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(2018-09-27, 01:14 AM)Oleo Wrote: My late wife was diagnosed with post traumatic stress and agoraphobia. Before she took her life. She became addicted  to  xanax.
According to the book by  Robert Whitaker entitled, Anatomy of an Epidemic. The trials for the drug were completely cooked. 
In the early stages. People on xanax, did much better than those on placebo. But at the end of the 14 week trial people on placebo, were experiencing  much less anxiety than the group on xanax.
The manufacturer only published  the evidence  from the early part of the trial.

This is horrifying, although I'm not surprised that this is case, given rampart industry corruption. I wonder if it's the same for all Benzos, as it is for Xanax?

On the drugs forum on Reddit, there are many posts about Benzo addiction, as well as many defending Benzos, probably because they're still in the honeymoon stage, in denial, or something.
“Everything that irritates us about others can lead us to an understanding of ourselves.”
~ Carl Jung


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(2018-09-27, 01:41 AM)Valmar Wrote: This is horrifying, although I'm not surprised that this is case, given rampart industry corruption. I wonder if it's the same for all Benzos, as it is for Xanax?

On the drugs forum on Reddit, there are many posts about Benzo addiction, as well as many defending Benzos, probably because they're still in the honeymoon stage, in denial, or something.

I think the Food.and Drug Administration decision to let pharmaceutical companies run thier own trials. Was an abdication  of Epidemic  proportions.
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The kind of bias I have a problem with is characterized by the Wizard of Oz Syndrome. For instance, some parapsychologist asks misleading questions in a survey and publishes a conclusion that agrees with his ideology based on the survey. One, he does not consider alternative theories, and two, the authority of his Ph.D. makes his results gospel for people looking for proof of their same ideology.

Here is an opinion. What are your thoughts? ---

Bad science tends to become evident over time, albeit sometimes after many deaths. Science is a trust we pay for as part of our taxes. It is intended to serve society. But progress is hampered by bad science. If we consider science a service, it seems in the public's best interest to fund better oversight over how our tax dollars are translated to benefit society.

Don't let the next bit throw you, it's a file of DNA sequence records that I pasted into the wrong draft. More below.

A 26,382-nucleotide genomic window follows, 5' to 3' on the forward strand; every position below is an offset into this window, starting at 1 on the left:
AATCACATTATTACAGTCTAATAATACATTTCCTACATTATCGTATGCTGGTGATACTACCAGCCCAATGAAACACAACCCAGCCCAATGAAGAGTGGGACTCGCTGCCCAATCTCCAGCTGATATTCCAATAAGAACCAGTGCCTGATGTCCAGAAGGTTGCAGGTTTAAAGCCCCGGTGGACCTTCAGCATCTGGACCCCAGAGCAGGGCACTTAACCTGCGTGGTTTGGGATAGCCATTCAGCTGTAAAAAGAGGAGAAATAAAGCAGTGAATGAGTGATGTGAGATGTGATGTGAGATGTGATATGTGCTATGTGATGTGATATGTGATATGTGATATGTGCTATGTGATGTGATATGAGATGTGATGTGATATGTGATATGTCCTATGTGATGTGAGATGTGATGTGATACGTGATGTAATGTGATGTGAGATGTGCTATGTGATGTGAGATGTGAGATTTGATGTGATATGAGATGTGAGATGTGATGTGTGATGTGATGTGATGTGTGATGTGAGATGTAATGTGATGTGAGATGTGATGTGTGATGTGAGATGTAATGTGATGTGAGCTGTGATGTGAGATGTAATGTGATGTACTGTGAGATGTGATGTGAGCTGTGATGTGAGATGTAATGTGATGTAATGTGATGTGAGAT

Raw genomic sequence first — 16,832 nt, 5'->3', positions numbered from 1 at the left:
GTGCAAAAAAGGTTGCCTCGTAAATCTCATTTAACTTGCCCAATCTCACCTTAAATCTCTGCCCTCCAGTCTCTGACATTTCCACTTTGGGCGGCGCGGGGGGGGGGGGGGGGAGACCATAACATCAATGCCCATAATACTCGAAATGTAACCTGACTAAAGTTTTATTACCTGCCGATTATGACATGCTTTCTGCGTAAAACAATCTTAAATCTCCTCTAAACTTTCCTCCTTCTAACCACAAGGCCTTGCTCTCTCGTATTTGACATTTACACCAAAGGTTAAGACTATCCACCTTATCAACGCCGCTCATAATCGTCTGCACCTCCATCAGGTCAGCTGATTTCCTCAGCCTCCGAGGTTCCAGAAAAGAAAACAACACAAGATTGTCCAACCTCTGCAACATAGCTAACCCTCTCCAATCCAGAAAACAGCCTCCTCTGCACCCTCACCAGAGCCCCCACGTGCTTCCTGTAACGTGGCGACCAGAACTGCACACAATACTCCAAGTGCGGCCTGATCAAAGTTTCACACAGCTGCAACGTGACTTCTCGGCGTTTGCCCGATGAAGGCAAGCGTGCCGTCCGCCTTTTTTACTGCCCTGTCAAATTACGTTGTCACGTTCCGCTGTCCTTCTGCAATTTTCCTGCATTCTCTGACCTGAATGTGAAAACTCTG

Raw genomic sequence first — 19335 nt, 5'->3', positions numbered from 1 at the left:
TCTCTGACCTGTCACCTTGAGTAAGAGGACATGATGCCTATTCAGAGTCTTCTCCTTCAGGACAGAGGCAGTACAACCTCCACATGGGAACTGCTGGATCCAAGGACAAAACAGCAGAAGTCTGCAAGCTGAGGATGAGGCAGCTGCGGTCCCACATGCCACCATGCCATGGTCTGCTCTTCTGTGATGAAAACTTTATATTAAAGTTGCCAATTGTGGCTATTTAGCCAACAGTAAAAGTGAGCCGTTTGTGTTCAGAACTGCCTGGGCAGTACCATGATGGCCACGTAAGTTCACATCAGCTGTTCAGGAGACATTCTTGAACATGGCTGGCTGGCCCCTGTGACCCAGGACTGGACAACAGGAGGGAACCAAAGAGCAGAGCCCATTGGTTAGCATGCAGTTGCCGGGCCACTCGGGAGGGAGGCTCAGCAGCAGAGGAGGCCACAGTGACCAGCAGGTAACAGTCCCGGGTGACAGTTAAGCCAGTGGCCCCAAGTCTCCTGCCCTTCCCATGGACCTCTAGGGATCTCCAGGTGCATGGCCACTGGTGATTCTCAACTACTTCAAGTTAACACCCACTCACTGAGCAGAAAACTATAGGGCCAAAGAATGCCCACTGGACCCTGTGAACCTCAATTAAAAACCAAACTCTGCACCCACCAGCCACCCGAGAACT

This essay will give you a sense of my point of view: Open Letter to Paranormalists: Limits of science, trust and responsibility
[-] The following 1 user Likes Tom Butler's post:
  • Sciborg_S_Patel
(2018-09-27, 06:56 PM)Tom Butler Wrote: The kind of bias I have a problem with is characterized by the Wizard of Oz Syndrome. For instance, some parapsychologist asks misleading questions in a survey and publishes a conclusion that agrees with his ideology based on the survey. One, he does not consider alternative theories, and two, the authority of his Ph.D. makes his results gospel for people looking for proof of their same ideology.

Here is an opinion. What are your thoughts? ---

Bad science tends to become evident over time, albeit sometimes after many deaths. Science is a trust we pay for as part of our taxes. It is intended to serve society. But progress is hampered by bad science. If we consider science a service, it seems in the public's best interest to fund better oversight over how our tax dollars are translated to benefit society.

This essay will give you a sense of my point of view: Open Letter to Paranormalists: Limits of science, trust and responsibility

Interesting stuff - gonna take some time to go through it but in the immediate I like how you clearly delineate a few important positions re: metaphysics, mental functioning, etc.
'Historically, we may regard materialism as a system of dogma set up to combat orthodox dogma...Accordingly we find that, as ancient orthodoxies disintegrate, materialism more and more gives way to scepticism.'

- Bertrand Russell